EmoryBusiness.com shares this timely Op-Ed written by Goizueta Assistant Professor of Finance Tetyana Balyuk, Tania Babina (Columbia University), Anastassia Fedyk (UC Berkeley), and Yuriy Gorodnichenko (UC Berkeley).

The brutal attack of Putin’s army on Ukraine is escalating as we breathe. Yet, the vital act of breathing has been endangered for millions of people after yesterday’s strikes by the Russian military at the Zaporizhzhia Nuclear Power Plant (NPP). People across Europe and the world sat on the edge of their seats watching this unfold. Hours later, the threat was contained—this time. In an alternative universe, the catastrophe would have been multiple times more dangerous than that of the Chornobyl and Fukushima nuclear disasters. And in our actual universe, that of Russia’s continuing escalation, the threat remains that more damage will be inflicted on Ukraine’s nuclear plants, and next time might not be contained. Closing the Ukrainian sky or at least providing Ukraine with cutting-edge anti-missile systems such as the Patriot system would protect not only the lives of innocent civilians, including children, from airstrikes but also all of Europe from explosions in Ukraine’s NPPs.

Tetyana Balyuk

The Zaporizhzhia NPP is one of the 10 largest nuclear plants in the world and the largest one in Europe. It has six power-generating units (6 x 1,000 MW) and a spent nuclear storage facility. In addition to the Zaporizhzhia NPP, Ukraine operates nine more nuclear power units (15 in total). For comparison, the Chernobyl NPP had only four units, one of which blew up in 1986. Russian military occupant forces have already captured the Chornobyl NPP and are deploying their weapons in the Chornobyl Exclusion Zone. Despite the brave people of Enerhodar coming out to prevent the offensive on the Zaporizhzhia NPP, the plant has now also been captured.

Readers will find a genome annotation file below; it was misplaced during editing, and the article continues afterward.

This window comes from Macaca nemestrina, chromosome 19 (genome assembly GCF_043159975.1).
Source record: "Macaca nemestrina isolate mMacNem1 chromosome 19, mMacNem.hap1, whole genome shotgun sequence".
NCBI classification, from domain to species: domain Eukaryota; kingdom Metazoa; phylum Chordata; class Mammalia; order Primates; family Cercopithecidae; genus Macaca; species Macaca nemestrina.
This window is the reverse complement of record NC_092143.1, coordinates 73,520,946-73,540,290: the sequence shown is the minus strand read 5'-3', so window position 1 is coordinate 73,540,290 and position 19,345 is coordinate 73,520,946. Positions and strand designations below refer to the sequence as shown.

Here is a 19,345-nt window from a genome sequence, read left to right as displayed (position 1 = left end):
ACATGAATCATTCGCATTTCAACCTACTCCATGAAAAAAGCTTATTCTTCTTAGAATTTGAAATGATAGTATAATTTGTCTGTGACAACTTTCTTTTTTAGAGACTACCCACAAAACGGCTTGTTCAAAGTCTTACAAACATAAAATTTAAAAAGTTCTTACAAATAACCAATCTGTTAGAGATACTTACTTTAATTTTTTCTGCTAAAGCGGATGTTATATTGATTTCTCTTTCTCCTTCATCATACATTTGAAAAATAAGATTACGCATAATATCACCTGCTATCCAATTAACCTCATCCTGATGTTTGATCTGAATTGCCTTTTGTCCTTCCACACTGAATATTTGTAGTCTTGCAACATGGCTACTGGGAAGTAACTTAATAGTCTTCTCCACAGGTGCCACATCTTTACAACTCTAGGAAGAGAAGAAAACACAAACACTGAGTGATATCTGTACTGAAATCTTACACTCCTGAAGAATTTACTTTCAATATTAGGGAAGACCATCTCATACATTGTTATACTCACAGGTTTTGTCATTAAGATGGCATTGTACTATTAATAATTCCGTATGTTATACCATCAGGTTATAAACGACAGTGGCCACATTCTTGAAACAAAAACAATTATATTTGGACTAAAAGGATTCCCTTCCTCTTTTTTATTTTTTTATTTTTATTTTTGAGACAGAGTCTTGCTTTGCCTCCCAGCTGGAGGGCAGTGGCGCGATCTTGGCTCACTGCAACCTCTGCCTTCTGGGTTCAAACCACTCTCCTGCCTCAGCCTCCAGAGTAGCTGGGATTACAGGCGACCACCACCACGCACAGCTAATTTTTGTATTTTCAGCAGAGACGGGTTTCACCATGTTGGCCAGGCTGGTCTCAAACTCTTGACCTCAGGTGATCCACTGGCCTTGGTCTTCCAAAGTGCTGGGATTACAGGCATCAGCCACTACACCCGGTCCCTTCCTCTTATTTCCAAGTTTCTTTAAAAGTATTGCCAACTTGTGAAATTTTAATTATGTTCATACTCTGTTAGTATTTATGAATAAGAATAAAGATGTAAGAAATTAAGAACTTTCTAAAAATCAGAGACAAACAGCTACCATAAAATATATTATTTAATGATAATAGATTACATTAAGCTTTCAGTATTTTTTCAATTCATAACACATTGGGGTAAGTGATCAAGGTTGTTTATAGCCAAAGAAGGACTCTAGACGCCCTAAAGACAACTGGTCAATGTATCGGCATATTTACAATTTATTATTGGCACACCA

These actions by the occupant are an act of international terrorism. There is a very real threat of the release of radioactive materials if the cooling systems at Ukrainian NPPs are destroyed resulting in meltdowns. This would pollute not only Ukrainian land but also that of European countries, with vast economic consequences for Europe and spillovers to the U.S. through trade with the European Union. The U.S. had 491.26 billion U.S. dollars in imports from the EU in 2021.

Even if Ukrainian NPPs withstand the bombing, it is highly likely that Russian military will use the territory of the NPPs to place their weapons and create additional launching sites for their missiles. And Ukrainians will then have their hands tied, unable to destroy these weapons because any attempt would mean risking nuclear disaster. In the biblical story of King Solomon’s Judgment, the true mother gave up her baby to the offender instead of agreeing to split the child in half. In a similar vein, the Ukrainian people who love their country dearly would find it hard to strike back at NPP sites.

What can be done to de-escalate the explicit nuclear threat from the Russian takeover of Ukrainian NPPs? A powerful response by the U.S. and other NATO countries to establish a no-fly zone above Ukraine would significantly reduce the risk of Ukrainian NPPs being hit, captured, and used by the Russian military as missile launch sites and as bargaining chips against Ukraine. Deploying the U.S. Patriot (MIM-104) missile defense system in Ukraine would achieve a similar goal without the direct involvement of NATO. The system was effectively deployed to protect civilians and cities across the world, including in Israel. It is time now to deploy it in Ukraine to defend Kyiv, to protect civilians, and to shield nuclear power plants.

Learn more about Tetyana Balyuk.